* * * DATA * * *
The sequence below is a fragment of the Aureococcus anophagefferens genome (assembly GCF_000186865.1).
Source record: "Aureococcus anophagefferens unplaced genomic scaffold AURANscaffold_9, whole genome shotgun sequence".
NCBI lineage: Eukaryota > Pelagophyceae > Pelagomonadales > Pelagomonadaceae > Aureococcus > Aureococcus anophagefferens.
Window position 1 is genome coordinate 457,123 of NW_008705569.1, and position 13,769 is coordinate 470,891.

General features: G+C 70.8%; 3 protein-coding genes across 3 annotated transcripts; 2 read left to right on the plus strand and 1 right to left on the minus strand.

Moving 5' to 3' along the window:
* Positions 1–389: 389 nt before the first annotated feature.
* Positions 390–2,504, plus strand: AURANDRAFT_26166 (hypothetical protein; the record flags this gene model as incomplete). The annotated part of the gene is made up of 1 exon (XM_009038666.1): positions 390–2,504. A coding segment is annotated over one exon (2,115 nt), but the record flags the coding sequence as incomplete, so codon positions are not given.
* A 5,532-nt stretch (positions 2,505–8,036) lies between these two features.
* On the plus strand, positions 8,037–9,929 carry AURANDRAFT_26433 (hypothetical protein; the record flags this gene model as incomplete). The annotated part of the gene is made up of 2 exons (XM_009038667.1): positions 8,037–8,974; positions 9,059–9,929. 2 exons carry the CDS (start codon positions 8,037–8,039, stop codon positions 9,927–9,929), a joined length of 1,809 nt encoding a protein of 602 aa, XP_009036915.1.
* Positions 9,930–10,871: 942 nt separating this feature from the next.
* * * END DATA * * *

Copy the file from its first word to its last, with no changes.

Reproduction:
The sequence below is a fragment of the Aureococcus anophagefferens genome (assembly GCF_000186865.1).
Source record: "Aureococcus anophagefferens unplaced genomic scaffold AURANscaffold_9, whole genome shotgun sequence".
NCBI lineage: Eukaryota > Pelagophyceae > Pelagomonadales > Pelagomonadaceae > Aureococcus > Aureococcus anophagefferens.
Window position 1 is genome coordinate 457,123 of NW_008705569.1, and position 13,769 is coordinate 470,891.

General features: G+C 70.8%; 3 protein-coding genes across 3 annotated transcripts; 2 read left to right on the plus strand and 1 right to left on the minus strand.

Moving 5' to 3' along the window:
* Positions 1–389: 389 nt before the first annotated feature.
* Positions 390–2,504, plus strand: AURANDRAFT_26166 (hypothetical protein; the record flags this gene model as incomplete). The annotated part of the gene is made up of 1 exon (XM_009038666.1): positions 390–2,504. A coding segment is annotated over one exon (2,115 nt), but the record flags the coding sequence as incomplete, so codon positions are not given.
* A 5,532-nt stretch (positions 2,505–8,036) lies between these two features.
* On the plus strand, positions 8,037–9,929 carry AURANDRAFT_26433 (hypothetical protein; the record flags this gene model as incomplete). The annotated part of the gene is made up of 2 exons (XM_009038667.1): positions 8,037–8,974; positions 9,059–9,929. 2 exons carry the CDS (start codon positions 8,037–8,039, stop codon positions 9,927–9,929), a joined length of 1,809 nt encoding a protein of 602 aa, XP_009036915.1.
* Positions 9,930–10,871: 942 nt separating this feature from the next.